Skeuomorphism has had plenty of criticism in the past few years – and while its use (and the use of other design elements that are frequently called skeuomorphism, but are in fact not) got out of hand for a while, I believe the residual effects of bringing real-world representation in digital design run much deeper than appearance. More specifically, the process of designing skeuomorphically results in an easier to use, more engaging interface with features that may be missed if you are not focused on real-world objects, and helped shape the features we have come to take for granted in Apple products.
What is skeuomorphism?
I’d like to tell you to look up the definition in Apple’s dictionary, but hilariously enough, it does not exist there. There’s a great article written by Sacha Greif that explains what is (and isn’t) skeuomorphism. In short, something qualifies as a skeuomorphic element if it “retains ornamental design cues to a structure that was necessary in the original.”
How it shaped the functionality of Apple products
Beyond designing the look of an application, skeuomorphism plays a large subconscious role in designing the feel, functionality, and features of an operating system, application – and ultimately a device itself. There’s no question that the iPhone defined cell phones as we know them today (remember phones before the iPhone?). The reason the iPhone (and Apple’s other products, both software and hardware) are popular are because they don’t need an instruction manual. Anyone can use an Apple product, almost instinctively, without having been told how it works before. This is because real-world behavior is incorporated (via skeuomorphism, both graphically and functionally) in to the design of the device and its interface.
•Easier to use
Flipping a page in a book on the iPad by dragging the page with your finger is something everyone figures out how to do immediately. Why? Because it digitally represents the real-world action of flipping a page in a book. Remember when phones had 50 physical buttons, one for each function, and you would have to figure out which did what in an app? By mimicking the action all of us are familiar with (flipping a page), an inherent ease of use is established.perbandingan smartphone
•More engaging (and fun)
By physically interacting with the interface elements directly, instead of interacting with it via plastic buttons, you become more engaged with the device. This connection makes it more fun to use because you’re 1 step closer to the digital action. Take the extreme example of MS-DOS from 30 years ago. Users were several steps away from the action they wanted to perform: you had to know the command to use, then type it on the keyboard. There’s no question this is as un-engaging as it gets, as evidenced by it only appealing to the engineering type. It wasn’t until the GUI was commercialized, which made using a computer easier to use and more engaging, that personal computers were adopted by consumers. Apple harnessed this connection, dating back to the Apple Lisa, by first adopting the GUI, and again with the iPhone’s multitouch display.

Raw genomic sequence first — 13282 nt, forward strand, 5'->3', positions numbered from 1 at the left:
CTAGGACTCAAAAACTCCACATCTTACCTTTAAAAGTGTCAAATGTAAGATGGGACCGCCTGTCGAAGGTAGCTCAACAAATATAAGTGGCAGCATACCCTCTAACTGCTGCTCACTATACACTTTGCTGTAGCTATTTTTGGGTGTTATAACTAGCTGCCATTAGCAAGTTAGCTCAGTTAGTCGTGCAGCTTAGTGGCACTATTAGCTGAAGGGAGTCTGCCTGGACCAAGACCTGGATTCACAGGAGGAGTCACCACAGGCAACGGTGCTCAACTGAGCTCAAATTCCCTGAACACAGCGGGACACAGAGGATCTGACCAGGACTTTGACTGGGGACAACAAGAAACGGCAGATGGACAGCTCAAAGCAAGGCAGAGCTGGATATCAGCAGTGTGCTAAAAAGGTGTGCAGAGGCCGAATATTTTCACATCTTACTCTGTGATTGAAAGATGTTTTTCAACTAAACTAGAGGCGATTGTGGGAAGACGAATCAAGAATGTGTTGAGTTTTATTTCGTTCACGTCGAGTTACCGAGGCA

This thought process then leads to more powerful design. When you are focused on making interfaces intuitive by mimicking things we are all familiar with, you begin to add features that may not seem to sensical to someone focused on tech-specs. For example, an accelerometer in a phone wouldn’t make sense – unless you wanted to achieve old-familiar controls, such as tilting your phone to steer a car in a game.
All of these features are examples of what comes about when you are working in a skeuomorphic mindset. This has nothing to do with using green felt in game center, or the marker font in the notes app. It’s about a thought process that those design elements represent. If you bring real-world elements in to digital design you have a more approachable and easier to use interface. When done right, it invokes that “just feels right” emotion you get when you figure out how to do something in a new app on your first try.